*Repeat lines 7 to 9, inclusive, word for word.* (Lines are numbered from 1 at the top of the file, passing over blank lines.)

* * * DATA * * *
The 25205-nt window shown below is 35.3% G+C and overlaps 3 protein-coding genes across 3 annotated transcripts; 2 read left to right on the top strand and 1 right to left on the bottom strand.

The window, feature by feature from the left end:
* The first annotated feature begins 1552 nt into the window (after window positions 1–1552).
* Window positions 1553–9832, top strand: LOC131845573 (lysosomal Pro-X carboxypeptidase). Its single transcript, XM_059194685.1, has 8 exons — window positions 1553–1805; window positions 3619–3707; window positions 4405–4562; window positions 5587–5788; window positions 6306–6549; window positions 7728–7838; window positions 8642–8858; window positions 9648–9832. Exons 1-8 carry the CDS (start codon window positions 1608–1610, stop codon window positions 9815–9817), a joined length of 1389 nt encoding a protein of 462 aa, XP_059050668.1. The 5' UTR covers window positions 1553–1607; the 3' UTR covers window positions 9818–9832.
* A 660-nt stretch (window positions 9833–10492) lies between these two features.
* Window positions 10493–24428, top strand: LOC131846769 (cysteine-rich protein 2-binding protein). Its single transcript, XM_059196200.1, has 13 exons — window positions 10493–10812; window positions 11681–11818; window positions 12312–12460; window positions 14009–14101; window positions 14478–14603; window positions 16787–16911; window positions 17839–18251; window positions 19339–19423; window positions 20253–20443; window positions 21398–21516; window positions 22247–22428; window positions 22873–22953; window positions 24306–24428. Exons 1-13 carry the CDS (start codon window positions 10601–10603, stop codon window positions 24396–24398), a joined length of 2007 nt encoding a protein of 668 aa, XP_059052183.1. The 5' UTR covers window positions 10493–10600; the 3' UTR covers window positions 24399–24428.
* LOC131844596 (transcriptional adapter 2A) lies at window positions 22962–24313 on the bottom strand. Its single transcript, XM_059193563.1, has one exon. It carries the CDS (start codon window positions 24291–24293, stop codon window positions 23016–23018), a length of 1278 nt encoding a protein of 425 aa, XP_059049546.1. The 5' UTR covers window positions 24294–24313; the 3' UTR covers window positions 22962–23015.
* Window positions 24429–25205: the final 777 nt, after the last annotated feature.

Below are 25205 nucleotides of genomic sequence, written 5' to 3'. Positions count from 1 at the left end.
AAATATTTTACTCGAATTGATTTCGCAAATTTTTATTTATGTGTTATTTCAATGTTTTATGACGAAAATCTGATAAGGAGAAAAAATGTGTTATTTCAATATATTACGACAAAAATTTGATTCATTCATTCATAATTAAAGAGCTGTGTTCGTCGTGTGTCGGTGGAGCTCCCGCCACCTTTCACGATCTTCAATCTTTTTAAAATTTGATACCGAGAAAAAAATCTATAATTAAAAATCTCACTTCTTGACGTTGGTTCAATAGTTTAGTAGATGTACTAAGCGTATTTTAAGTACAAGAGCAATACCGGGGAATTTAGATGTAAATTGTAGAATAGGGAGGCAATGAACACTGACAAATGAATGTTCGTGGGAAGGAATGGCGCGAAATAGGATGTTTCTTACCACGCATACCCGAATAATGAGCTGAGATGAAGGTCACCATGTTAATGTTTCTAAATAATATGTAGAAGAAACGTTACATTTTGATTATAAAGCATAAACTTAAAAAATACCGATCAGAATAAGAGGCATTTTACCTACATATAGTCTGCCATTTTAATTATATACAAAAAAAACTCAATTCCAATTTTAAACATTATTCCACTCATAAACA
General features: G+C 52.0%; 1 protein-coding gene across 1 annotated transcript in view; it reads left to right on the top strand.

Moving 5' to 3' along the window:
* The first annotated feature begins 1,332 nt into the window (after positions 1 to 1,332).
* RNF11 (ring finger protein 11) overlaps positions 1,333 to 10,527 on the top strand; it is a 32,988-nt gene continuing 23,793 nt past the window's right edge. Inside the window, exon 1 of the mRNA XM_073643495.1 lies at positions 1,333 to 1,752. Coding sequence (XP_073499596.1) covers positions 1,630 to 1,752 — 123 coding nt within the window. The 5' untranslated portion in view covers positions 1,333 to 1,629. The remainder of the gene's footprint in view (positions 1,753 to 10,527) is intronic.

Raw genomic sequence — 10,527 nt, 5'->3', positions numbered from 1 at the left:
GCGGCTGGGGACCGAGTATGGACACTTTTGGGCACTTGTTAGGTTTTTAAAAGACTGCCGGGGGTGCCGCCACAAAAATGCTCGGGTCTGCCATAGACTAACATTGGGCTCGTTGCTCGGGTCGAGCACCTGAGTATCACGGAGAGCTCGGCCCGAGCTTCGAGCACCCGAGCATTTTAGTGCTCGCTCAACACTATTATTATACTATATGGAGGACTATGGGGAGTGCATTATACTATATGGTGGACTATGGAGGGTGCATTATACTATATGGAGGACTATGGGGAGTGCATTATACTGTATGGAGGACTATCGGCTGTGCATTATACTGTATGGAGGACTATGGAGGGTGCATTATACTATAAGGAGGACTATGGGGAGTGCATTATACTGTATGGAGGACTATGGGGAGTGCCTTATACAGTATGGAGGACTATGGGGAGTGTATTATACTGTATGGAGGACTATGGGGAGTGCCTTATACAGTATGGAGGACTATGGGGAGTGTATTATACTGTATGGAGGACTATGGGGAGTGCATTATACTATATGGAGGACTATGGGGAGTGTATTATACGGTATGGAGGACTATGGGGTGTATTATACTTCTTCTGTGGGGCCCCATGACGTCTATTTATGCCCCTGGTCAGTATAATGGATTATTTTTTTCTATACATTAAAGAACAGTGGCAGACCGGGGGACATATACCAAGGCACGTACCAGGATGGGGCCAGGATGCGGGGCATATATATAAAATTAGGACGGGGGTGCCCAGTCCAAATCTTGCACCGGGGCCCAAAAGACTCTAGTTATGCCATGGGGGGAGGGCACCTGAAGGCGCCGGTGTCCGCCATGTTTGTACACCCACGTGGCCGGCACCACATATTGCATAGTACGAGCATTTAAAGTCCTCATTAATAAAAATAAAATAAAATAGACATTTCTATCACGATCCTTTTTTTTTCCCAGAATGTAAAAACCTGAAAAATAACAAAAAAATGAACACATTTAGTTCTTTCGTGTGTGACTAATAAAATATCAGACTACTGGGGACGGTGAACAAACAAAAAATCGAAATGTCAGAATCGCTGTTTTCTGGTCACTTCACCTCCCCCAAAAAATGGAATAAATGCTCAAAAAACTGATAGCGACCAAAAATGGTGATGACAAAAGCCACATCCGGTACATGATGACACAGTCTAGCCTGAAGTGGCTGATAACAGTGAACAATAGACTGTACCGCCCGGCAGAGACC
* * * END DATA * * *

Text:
* LOC131844596 (transcriptional adapter 2A) lies at window positions 22962–24313 on the bottom strand. Its single transcript, XM_059193563.1, has one exon. It carries the CDS (start codon window positions 24291–24293, stop codon window positions 23016–23018), a length of 1278 nt encoding a protein of 425 aa, XP_059049546.1. The 5' UTR covers window positions 24294–24313; the 3' UTR covers window positions 22962–23015.
* Window positions 24429–25205: the final 777 nt, after the last annotated feature.

Below are 25205 nucleotides of genomic sequence, written 5' to 3'. Positions count from 1 at the left end.